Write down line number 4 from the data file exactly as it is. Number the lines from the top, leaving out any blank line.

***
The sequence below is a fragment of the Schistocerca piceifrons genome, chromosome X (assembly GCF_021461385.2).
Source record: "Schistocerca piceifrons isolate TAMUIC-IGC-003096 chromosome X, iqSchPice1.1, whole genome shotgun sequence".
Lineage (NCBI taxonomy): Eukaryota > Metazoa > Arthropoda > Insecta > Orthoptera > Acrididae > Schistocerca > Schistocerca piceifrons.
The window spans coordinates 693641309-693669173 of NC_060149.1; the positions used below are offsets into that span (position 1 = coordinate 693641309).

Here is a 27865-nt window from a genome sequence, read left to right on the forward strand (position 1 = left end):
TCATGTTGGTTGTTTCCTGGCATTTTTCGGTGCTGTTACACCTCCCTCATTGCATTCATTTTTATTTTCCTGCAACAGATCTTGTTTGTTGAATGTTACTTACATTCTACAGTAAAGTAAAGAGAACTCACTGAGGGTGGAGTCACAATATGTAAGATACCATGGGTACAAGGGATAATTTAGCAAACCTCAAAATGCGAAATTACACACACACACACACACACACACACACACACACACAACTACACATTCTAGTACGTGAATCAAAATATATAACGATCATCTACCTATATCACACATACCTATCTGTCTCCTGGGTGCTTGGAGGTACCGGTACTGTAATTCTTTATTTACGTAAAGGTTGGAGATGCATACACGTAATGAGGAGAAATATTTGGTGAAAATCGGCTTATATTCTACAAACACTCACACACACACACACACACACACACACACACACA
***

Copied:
The window spans coordinates 693641309-693669173 of NC_060149.1; the positions used below are offsets into that span (position 1 = coordinate 693641309).